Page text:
"Roman Candle" turns 20: Secrets of Elliott Smith's accidental masterpiece (slideshow)
Elliott and the friends with whom he recorded in middle school in Texas (photo courtesy of Dan Pickering)
Topics: Obamacare, Affordable Care Act, Rube Goldberg, Paul Krugman, The New York Times, health reform, health insurance, Health care reform, Conservatives, Media News, Business News, News, Politics News
After years of waiting and a hellacious autumn of website glitches and system failure, Paul Krugman writes in his latest column for the New York Times that it’s time for Obamacare supporters to celebrate — and time for reform’s opponents to admit defeat.
“The Affordable Care Act, a k a Obamacare, has made a stunning comeback from its shambolic start,” Krugman writes. “As the March 31 deadline for 2014 coverage approached, there was a surge in applications at the ‘exchanges’ — the special insurance marketplaces the law set up. And the original target of seven million signups, widely dismissed as unattainable, has been surpassed.”
“This is a very big deal indeed,” he adds.
Krugman’s argument is pretty straightforward: Obamacare was always going to be overly complicated and a bit messy, largely due to the fact that it was a complex political solution to what, in policy terms, is a rather simple problem.
“Remember, giving everyone health insurance doesn’t have to be hard; you can just do it with a government-run program,” Krugman writes. “But it wasn’t politically possible, for a couple reasons,” mainly the power of the health insurance industry as well as the fact that most people like their employer-provided insurance.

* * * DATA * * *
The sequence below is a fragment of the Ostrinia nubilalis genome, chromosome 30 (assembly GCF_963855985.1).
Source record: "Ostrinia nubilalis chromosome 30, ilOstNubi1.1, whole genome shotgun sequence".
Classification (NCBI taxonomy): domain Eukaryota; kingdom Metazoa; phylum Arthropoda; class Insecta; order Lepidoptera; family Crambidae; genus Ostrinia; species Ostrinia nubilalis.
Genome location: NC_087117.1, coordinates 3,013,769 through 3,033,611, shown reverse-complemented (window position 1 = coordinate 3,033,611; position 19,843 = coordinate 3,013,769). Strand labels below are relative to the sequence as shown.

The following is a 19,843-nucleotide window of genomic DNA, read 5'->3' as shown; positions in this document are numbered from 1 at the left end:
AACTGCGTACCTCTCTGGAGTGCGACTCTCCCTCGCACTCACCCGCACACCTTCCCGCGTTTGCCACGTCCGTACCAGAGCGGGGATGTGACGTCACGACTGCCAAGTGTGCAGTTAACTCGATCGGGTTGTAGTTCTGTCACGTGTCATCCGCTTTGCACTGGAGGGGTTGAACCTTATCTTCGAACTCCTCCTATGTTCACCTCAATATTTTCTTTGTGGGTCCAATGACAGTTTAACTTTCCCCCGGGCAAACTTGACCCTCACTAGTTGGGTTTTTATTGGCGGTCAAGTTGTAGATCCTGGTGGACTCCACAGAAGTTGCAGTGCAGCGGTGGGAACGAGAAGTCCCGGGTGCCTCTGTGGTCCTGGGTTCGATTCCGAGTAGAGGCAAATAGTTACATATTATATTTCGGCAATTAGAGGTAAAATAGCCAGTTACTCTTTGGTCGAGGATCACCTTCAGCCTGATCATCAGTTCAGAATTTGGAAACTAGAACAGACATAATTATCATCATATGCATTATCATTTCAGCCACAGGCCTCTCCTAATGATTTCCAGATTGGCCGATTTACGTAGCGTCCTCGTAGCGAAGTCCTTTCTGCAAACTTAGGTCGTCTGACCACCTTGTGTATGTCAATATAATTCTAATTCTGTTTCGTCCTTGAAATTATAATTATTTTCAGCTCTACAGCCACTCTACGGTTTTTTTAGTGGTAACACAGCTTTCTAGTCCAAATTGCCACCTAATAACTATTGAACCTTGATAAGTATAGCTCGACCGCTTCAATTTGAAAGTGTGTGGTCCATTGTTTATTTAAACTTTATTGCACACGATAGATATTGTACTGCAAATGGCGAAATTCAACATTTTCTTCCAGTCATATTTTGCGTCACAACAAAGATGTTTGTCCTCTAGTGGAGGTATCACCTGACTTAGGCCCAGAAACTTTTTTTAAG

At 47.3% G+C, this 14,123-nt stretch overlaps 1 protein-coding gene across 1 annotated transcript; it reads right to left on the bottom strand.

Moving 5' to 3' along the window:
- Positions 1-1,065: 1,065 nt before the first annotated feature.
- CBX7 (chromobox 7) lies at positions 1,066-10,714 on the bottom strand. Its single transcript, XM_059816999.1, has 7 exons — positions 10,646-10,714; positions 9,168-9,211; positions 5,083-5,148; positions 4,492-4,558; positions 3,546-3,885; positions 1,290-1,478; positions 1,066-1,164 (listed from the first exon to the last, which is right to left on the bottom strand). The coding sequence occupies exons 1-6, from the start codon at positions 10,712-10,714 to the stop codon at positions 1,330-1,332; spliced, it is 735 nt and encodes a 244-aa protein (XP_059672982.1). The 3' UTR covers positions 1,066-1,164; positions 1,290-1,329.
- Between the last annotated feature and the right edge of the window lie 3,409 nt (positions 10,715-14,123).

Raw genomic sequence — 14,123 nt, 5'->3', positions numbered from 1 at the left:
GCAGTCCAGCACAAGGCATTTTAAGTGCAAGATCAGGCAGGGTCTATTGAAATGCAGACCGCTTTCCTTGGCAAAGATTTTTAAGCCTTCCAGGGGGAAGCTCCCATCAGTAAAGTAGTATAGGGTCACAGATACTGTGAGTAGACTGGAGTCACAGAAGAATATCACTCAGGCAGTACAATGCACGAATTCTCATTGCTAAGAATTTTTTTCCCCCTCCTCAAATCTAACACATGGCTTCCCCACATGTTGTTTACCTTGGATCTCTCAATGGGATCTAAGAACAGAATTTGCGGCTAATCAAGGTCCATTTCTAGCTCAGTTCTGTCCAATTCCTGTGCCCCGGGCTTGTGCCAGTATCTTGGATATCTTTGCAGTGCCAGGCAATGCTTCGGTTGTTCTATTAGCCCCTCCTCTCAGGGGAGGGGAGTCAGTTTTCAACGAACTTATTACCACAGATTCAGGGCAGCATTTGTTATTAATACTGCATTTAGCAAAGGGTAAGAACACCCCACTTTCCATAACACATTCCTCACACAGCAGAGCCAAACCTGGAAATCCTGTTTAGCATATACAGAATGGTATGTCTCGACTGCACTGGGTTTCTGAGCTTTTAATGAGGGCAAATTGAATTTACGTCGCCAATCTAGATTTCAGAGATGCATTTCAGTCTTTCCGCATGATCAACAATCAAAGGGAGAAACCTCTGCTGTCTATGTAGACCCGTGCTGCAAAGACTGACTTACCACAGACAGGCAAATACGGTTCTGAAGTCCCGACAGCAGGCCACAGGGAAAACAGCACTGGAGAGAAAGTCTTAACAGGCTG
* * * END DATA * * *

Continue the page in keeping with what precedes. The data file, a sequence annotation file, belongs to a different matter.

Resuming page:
Because of Obamacare’s “Rube Goldberg” nature (as Krugman puts it), it was always possible that its technical hiccups would be seized upon by its opponents as proof of its fundamental unworkability. “And last fall,” Krugman writes, “that nightmare seemed to be coming true.”
Yet now Obamacare’s surpassed its 7 million sign-up goal and, as far as Krugman sees it, happy days are more or less here — finally. “[T]he nightmare is over,” Krugman declares, “This thing is going to work.”
So what’s next? Krugman advises Obamacare fans enjoy this long-elusive moment vindication — and needle a few Obamacare-doubting conservatives while they’re at it, too:
And, yes, it’s also a big political victory for Democrats. They can point to a system that is already providing vital aid to millions of Americans, and Republicans — who were planning to run against a debacle — have nothing to offer in response. And I mean nothing. So far, not one of the supposed Obamacare horror stories featured in attack ads has stood up to scrutiny.
So my advice to reform supporters is, go ahead and celebrate. Oh, and feel free to ridicule right-wingers who confidently predicted doom.
Clearly, there’s a lot of work ahead, and we can count on the news media to play up every hitch and glitch as if it were an existential disaster. But Rube Goldberg has survived; health reform has won.
Heatmiser publicity shot (L-R: Tony Lash, Brandt Peterson, Neil Gust, Elliott Smith) (photo courtesy of JJ Gonson photography)
Elliott and JJ Gonson (photo courtesy of JJ Gonson photography)
"Stray" 7-inch, Cavity Search Records (photo courtesy of JJ Gonson photography)
Elliott's Hampshire College ID photo, 1987
Elliott with "Le Domino," the guitar he used on "Roman Candle" (courtesy of JJ Gonson photography)
Full "Roman Candle" record cover (courtesy of JJ Gonson photography)
Elliott goofing off in Portland (courtesy of JJ Gonson photography)
Heatmiser (L-R: Elliott Smith, Neil Gust, Tony Lash, Brandt Peterson)(courtesy of JJ Gonson photography)
The Greenhouse Sleeve -- Cassette sleeve from Murder of Crows release, 1988, with first appearance of Condor Avenue (photo courtesy of Glynnis Fawkes)